“Flash Banner Ads Banished By Google”, heralds the BBC. And bang goes another nail into the lid of the coffin of a software tool I have spent years getting to grips with. This morning I saw some comments, not for the first time, suggesting that schools, and teachers, should not be “teaching Flash”.

Well, I agree, and I disagree. Teachers shouldn’t ‘teach’ specific software packages – I don’t ‘teach’ Photoshop, or Fireworks, or IDLE, or Sketchup. I hopefully teach image editing techniques, programming, problem solving and 3D modelling. It might seem a trivial difference in phrasing, but the intention it conveys and the techniques used in the classroom are very different.

As for consigning my very expensive Flash licence to the dustbin, I’m not quite so sure.

There are a couple of issues here besides pedagogical nomenclature, and while my first instinct was to defend the software with which I have a long love/hate relationship, it bears some pause for thought.

  1. Are we talking Flash the program, or Flash the plugin? The program allows me to create multimedia products – whether I choose to focus on stop frame animation, tweening, embedding of other media types or scripting. Once finished then the natural output format is a SWF file, for which you need a Flash plugin.The Flash plugin has been plagued with security holes and its demise has been clear to see for years. The newer HTML5 standard means that you no longer need to play Flash video, and Flash banner animations (the subject of today’s BBC news story) is certainly well on the way out.

    However, even in my lowly CS3 incarnation of Flash the program (released in 2007 and superseded by several newer versions) I can export projects as a Flash Movie (SWF), Quicktime video (MOV) or animated GIF (along with a host of other formats, though I find those less useful). So the animations that my Y12 students made this half term can be embedded into a website as GIFs, providing all the functionality with none of the security holes or controversy. I could create the same animation in Fireworks, but find the interface more clumsy (and that’s before we get onto the Fireworks vs Photoshop discussion on obsolescence).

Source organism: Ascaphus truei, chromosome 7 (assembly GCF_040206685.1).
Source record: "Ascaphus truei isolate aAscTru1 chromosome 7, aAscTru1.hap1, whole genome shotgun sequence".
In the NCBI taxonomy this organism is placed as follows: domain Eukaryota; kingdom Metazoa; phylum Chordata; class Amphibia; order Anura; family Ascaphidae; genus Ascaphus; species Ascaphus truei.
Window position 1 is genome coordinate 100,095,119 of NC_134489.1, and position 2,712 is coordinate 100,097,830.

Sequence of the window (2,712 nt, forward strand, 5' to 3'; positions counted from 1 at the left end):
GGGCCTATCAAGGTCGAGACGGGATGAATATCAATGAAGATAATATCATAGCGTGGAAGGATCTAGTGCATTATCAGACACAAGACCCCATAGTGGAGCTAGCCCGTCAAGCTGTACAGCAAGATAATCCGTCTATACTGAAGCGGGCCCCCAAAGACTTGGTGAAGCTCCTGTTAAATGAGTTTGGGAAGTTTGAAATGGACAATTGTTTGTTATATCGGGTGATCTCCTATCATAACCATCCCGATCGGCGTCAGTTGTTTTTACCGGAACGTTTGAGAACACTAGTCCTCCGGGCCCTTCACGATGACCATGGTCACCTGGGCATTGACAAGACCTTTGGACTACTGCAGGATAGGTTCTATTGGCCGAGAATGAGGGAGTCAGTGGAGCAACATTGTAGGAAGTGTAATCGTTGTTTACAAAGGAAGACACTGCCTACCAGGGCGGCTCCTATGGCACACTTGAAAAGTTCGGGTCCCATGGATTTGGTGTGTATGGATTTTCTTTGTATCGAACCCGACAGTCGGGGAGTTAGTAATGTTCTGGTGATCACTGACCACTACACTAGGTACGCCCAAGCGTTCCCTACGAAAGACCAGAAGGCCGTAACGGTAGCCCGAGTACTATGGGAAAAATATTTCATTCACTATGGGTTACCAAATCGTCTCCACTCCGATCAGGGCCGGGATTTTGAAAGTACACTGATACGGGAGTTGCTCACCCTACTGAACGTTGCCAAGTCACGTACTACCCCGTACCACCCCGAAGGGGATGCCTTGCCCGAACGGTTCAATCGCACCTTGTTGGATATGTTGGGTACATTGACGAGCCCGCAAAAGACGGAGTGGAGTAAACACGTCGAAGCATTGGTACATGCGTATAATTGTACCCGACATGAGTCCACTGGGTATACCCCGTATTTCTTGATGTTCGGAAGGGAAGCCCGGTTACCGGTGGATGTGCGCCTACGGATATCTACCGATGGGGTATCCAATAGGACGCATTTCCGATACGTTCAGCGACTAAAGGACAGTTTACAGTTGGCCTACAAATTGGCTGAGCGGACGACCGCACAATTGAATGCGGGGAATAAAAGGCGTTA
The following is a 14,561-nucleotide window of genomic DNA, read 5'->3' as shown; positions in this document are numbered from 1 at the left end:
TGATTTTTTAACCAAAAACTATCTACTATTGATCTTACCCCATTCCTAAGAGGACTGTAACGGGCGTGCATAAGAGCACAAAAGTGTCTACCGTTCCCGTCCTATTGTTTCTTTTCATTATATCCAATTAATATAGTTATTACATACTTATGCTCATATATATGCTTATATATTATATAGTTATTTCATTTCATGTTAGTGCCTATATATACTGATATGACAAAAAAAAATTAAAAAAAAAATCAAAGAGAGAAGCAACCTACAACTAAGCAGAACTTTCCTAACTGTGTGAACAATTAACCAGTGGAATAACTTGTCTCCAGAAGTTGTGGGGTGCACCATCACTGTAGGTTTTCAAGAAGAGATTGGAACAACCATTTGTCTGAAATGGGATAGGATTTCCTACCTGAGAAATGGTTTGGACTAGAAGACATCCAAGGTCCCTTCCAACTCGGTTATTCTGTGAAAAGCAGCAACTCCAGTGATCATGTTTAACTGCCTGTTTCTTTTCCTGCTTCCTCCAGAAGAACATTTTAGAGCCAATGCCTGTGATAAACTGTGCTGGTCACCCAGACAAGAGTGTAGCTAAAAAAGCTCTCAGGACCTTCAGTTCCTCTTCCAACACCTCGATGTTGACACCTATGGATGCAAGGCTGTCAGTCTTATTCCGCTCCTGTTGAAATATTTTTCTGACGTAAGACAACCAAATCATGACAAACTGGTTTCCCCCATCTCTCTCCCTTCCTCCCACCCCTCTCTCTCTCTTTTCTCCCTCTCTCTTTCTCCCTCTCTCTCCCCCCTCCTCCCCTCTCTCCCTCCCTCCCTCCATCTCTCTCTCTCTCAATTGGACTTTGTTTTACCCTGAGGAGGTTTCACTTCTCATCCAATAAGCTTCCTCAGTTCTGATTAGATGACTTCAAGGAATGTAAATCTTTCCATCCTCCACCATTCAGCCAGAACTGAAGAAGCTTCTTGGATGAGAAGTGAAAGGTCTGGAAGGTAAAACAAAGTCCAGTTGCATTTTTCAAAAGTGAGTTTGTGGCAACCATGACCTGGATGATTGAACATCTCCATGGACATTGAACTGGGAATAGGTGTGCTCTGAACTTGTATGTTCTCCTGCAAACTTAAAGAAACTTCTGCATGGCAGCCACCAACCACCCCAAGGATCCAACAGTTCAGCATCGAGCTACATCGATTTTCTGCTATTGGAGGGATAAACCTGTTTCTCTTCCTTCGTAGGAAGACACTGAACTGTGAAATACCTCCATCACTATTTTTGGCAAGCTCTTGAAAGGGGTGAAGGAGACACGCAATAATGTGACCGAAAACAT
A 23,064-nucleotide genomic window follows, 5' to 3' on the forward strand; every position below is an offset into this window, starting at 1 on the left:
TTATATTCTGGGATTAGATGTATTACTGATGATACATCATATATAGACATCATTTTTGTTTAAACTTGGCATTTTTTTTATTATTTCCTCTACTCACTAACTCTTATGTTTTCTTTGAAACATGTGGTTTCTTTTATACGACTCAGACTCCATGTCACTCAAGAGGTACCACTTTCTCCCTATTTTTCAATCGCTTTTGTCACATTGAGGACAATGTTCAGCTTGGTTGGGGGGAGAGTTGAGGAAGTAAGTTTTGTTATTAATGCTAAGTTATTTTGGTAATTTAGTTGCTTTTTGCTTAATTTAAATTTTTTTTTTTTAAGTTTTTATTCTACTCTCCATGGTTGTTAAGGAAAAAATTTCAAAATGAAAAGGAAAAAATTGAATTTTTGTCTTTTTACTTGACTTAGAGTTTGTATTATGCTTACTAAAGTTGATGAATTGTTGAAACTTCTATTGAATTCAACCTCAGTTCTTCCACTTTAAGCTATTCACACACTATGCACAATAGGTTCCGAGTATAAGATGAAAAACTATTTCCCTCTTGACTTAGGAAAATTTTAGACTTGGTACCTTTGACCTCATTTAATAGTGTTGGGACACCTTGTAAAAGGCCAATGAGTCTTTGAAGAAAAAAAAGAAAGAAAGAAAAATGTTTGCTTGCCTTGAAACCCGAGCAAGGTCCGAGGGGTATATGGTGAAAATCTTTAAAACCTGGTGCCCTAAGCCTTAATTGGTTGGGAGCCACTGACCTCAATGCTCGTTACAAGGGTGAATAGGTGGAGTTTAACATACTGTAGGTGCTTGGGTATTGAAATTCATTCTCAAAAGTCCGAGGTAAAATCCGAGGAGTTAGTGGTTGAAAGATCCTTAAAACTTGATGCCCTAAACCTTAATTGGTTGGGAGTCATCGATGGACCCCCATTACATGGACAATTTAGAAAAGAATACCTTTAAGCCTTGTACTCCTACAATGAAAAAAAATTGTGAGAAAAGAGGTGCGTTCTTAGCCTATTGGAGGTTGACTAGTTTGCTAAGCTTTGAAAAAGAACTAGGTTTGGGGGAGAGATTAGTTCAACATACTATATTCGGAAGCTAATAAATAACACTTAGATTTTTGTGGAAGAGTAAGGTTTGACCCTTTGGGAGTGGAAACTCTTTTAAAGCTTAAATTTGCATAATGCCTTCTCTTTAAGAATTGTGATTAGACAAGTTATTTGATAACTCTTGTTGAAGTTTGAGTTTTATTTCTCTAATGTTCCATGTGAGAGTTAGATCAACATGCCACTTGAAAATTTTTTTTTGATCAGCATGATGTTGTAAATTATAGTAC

2. The Flash plugin is not dead yet! OK, it’s not a forward thinking technology. Neither is VGA and look how much fun in schools has been spoiled by having to fudge a HDMI to VGA adapter, with Raspberry Pis. There are pros and cons in looking forward and also in using what works NOW. Yes, we want to prepare students for the future, but training them in HTML5 versus teaching them principles using current tools that are mature and stable is not a simple problem to get around.

    In the meantime the Flash plugin still works, and will for some years to come. So I can still teach about frame by frame versus tweening, still Rotoscope (thanks to David Philips for showing me that one!), still help students create complex interactive products that use a range of multimedia and interactive techniques and can still get them all to work in a web browser.

  3. The alternatives aren’t (IMO) great just yet. I have some software that is great for frame by frame animation (I Can Animate, Pivot, Fireworks). There is very little out there that does tweening well (I’ve played with Swish in the past, but haven’t seen much else). There are various languages out there for scripting (VB, VBA, Javascript, Python) but none that I’ve come across that will let me combine the animation and the scripting together (and I don’t just mean a script that will play an animation, or not, but one that I can embed into the animation). Ultimately, HTML5 may well allow me to do all this, but there is no package, or set of packages, that will let me achieve what I want THAT I HAVE FOUND (I do keep looking, but tell me if you know of one!).